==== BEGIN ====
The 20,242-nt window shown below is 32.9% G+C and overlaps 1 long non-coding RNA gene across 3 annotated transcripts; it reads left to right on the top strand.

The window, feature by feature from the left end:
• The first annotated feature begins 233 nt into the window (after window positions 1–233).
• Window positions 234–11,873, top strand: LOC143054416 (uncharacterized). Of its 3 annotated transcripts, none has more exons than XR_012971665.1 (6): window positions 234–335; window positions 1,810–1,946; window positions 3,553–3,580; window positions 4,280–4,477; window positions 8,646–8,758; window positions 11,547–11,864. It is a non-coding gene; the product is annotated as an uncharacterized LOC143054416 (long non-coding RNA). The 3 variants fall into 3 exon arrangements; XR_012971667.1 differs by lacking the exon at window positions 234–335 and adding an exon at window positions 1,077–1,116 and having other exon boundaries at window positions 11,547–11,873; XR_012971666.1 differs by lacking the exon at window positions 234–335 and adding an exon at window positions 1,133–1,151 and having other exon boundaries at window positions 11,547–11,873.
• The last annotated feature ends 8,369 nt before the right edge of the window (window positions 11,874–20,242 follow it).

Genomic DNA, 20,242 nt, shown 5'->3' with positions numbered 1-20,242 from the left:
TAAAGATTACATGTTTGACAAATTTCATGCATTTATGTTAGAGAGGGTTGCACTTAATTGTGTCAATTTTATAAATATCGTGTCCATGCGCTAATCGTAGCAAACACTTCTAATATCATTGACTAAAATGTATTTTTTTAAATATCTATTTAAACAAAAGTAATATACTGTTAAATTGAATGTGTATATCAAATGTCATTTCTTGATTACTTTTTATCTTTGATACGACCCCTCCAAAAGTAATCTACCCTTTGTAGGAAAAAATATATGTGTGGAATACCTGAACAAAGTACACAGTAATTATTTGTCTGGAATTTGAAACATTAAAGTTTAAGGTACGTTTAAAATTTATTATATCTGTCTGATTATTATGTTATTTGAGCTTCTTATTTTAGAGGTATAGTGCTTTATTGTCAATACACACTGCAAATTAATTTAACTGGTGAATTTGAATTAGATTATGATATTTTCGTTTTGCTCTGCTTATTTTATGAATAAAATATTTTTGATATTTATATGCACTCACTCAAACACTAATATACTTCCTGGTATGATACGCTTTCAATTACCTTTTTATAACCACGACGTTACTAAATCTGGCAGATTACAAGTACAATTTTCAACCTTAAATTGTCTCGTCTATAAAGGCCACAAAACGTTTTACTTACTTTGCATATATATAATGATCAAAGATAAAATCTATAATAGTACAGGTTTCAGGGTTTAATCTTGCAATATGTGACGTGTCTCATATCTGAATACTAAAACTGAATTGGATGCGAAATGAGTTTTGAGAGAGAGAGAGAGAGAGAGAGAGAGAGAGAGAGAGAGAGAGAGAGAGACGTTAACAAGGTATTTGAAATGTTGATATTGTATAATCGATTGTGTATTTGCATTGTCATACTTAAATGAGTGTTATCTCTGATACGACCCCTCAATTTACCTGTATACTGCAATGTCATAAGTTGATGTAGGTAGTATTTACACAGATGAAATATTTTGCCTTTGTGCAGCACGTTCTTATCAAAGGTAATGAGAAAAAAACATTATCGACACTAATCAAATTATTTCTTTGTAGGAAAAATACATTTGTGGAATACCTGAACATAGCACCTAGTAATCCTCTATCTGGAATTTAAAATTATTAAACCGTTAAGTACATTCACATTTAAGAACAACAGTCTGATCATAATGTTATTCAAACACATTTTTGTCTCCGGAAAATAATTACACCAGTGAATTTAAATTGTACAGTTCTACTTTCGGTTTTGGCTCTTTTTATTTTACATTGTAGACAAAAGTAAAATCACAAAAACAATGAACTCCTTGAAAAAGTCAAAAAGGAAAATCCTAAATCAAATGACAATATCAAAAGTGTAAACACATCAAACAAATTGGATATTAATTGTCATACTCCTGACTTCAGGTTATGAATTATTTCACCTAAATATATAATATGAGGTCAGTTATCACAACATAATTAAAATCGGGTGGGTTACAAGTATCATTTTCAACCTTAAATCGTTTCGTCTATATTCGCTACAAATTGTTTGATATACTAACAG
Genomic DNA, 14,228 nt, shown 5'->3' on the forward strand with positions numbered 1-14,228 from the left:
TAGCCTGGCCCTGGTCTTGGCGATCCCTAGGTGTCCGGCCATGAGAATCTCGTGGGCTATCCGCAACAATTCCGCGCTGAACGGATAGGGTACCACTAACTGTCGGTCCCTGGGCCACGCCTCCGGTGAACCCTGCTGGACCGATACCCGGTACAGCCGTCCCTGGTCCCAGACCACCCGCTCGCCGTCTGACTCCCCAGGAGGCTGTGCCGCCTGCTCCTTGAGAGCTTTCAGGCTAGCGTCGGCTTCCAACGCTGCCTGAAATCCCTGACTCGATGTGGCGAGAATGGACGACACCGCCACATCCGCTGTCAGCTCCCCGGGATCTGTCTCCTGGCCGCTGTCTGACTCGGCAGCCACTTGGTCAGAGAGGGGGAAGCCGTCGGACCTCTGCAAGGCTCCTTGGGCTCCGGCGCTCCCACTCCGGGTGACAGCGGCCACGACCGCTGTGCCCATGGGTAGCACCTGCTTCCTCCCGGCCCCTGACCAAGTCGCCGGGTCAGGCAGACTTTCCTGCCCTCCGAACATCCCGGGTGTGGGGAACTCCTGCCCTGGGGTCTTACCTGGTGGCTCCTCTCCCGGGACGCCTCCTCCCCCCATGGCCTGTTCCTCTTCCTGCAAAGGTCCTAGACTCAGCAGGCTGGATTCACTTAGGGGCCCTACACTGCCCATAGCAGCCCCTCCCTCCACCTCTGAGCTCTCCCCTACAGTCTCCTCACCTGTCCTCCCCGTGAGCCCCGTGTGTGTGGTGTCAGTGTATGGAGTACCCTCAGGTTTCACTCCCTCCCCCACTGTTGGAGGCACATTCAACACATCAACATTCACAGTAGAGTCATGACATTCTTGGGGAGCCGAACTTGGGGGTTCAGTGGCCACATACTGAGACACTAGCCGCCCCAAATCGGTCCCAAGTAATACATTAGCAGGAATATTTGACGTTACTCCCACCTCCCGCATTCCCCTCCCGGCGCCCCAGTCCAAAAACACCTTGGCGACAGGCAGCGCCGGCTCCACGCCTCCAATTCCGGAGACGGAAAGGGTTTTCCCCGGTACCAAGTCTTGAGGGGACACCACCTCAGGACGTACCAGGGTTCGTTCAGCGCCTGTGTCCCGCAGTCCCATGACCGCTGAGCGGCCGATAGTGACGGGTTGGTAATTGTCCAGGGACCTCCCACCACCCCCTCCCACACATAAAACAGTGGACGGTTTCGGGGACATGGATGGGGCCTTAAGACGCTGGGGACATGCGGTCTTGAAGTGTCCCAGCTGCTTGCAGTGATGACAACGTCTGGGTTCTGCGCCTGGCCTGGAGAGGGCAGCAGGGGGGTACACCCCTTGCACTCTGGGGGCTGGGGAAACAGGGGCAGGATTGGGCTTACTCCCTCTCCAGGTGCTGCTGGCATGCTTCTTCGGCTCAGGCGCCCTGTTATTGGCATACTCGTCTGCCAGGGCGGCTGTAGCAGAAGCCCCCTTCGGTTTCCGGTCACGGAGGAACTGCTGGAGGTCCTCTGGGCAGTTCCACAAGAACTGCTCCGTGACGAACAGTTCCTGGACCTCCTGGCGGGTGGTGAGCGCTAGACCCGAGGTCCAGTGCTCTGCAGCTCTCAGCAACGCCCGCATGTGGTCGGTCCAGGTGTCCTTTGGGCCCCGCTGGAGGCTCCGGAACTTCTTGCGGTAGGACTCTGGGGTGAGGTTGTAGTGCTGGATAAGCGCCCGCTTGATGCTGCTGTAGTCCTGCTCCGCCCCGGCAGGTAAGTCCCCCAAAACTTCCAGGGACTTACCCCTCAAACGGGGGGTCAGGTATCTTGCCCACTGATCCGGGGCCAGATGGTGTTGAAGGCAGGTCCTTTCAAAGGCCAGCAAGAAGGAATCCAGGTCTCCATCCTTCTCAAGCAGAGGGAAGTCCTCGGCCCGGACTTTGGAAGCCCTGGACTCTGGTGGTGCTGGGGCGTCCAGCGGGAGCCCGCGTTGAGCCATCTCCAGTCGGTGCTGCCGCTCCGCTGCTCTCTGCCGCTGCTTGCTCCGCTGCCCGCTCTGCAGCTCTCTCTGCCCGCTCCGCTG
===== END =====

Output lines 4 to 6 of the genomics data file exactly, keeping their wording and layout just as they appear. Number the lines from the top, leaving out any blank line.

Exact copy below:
• Window positions 234–11,873, top strand: LOC143054416 (uncharacterized). Of its 3 annotated transcripts, none has more exons than XR_012971665.1 (6): window positions 234–335; window positions 1,810–1,946; window positions 3,553–3,580; window positions 4,280–4,477; window positions 8,646–8,758; window positions 11,547–11,864. It is a non-coding gene; the product is annotated as an uncharacterized LOC143054416 (long non-coding RNA). The 3 variants fall into 3 exon arrangements; XR_012971667.1 differs by lacking the exon at window positions 234–335 and adding an exon at window positions 1,077–1,116 and having other exon boundaries at window positions 11,547–11,873; XR_012971666.1 differs by lacking the exon at window positions 234–335 and adding an exon at window positions 1,133–1,151 and having other exon boundaries at window positions 11,547–11,873.
• The last annotated feature ends 8,369 nt before the right edge of the window (window positions 11,874–20,242 follow it).

Genomic DNA, 20,242 nt, shown 5'->3' with positions numbered 1-20,242 from the left: